Our goal at EBI is to always advocate for your business goals.
In that light, we’re sharing a series of blogs about what we’ve learned, what went well, and where we could improve during this pandemic.
This second installment features insight from EBI’s Information Technology, Implementation, and Marketing departments. You’ll find that each department had its own unique set of challenges to work through.
We understand what worked for us, may not work for you. But we hope that by showing you our process of learning, you will be empowered to develop your own policies, protocols, and procedures that will propel you forward in our new economy.
“We went from a very small percentage of the world working virtually to practically everyone. Kudos to our IT infrastructure.” – Sam Ransbotham, professor of information technology at Boston College
Equipment Investment Pays Off
Back in January, we first heard about COVID-19 and its potential to cause a lockdown when we were reading news updates and technical IT blogs. We then looked at all our inventory and the existing equipment we had. Although we already had a migration to laptops in our Continuity of Operations Plan, and had been migrating employees to laptops for the past 3-4 years, the potential disruption of COVID-19 sped up our plans. We requested leadership’s permission to purchase the remaining laptops we’d need to accomplish our migration – we really feared once a lockdown happened, we wouldn’t be able to find enough laptops – and thankfully they greenlit our request.
Our initial plan to migrate employees to laptops really spurred from a business continuity mindset. We wanted to be able to deploy remote workers in case of an emergency like a snowstorm, or loss of internet at our headquarters. Never did we imagine needing to deploy our workforce so quickly. We’d been kind of working up to that ability for the past few years, even though we didn’t know there was going to be a pandemic.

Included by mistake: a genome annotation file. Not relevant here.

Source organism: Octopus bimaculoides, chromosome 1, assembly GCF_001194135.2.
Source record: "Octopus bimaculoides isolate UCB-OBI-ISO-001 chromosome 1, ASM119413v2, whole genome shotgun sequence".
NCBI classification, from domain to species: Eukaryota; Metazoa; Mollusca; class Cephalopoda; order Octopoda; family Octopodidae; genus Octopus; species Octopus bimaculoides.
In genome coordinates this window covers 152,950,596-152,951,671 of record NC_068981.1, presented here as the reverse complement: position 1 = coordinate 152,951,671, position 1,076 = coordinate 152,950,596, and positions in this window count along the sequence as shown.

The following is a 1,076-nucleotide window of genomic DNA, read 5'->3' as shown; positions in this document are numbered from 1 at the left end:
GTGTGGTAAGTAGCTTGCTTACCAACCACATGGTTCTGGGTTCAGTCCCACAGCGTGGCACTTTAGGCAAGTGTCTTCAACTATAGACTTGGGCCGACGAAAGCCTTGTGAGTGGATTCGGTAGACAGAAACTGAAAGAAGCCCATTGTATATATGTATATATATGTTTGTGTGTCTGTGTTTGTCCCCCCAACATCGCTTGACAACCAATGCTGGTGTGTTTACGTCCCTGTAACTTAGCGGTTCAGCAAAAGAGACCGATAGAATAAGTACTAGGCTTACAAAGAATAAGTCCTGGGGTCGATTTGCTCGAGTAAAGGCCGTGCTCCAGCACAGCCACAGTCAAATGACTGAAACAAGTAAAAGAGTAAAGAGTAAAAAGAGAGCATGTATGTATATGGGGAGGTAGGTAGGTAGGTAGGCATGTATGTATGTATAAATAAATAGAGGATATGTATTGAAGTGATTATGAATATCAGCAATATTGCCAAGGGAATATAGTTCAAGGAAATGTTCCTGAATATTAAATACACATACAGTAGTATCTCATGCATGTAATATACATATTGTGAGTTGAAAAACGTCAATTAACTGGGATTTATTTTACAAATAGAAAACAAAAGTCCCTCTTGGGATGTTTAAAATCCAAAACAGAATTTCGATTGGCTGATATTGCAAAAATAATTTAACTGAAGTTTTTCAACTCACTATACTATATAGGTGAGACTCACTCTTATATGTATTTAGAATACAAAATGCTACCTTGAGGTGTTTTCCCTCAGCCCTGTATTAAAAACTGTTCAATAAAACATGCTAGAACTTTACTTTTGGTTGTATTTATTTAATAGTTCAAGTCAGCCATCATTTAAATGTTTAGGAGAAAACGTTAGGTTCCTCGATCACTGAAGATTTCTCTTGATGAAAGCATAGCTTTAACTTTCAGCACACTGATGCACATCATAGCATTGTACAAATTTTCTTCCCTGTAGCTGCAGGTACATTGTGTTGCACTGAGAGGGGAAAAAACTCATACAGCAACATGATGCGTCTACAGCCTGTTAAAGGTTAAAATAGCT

Employee Training Eases Burden
Once we had equipment in house, but before the lockdown started, we began training employees on how to use their laptops, hardware and software VPNs, and other equipment that might be necessary to their specific role at EBI. We coordinated with managers of various departments and did small batch training while employees were still working at headquarters. Then we started sending about 15-30 people at a time home and stress testing the system and their comfort level with operating the equipment. Once the official lockdown was in place by the local government, we were pretty much good to go.
About 10 days into the lockdown, we conducted a staff survey. We wanted to know about their remote work experience, technology issues and support, and how their productivity was being impacted, if at all. But when the pandemic hit, we had a lot of equipment and controls in place.
“You don’t get results by focusing on results. You get results by focusing on actions that produce results.” – Mike Hawkins, Author
With disruption comes an opportunity to contribute and be part of a stronger EBI. Implementation is a disciplined team. Until mid-March our daily morning standups were focused on status updates. These days, we take a casual approach to our Friday video calls – we chat about house projects, children, fur babies, food, and local outings and adventures.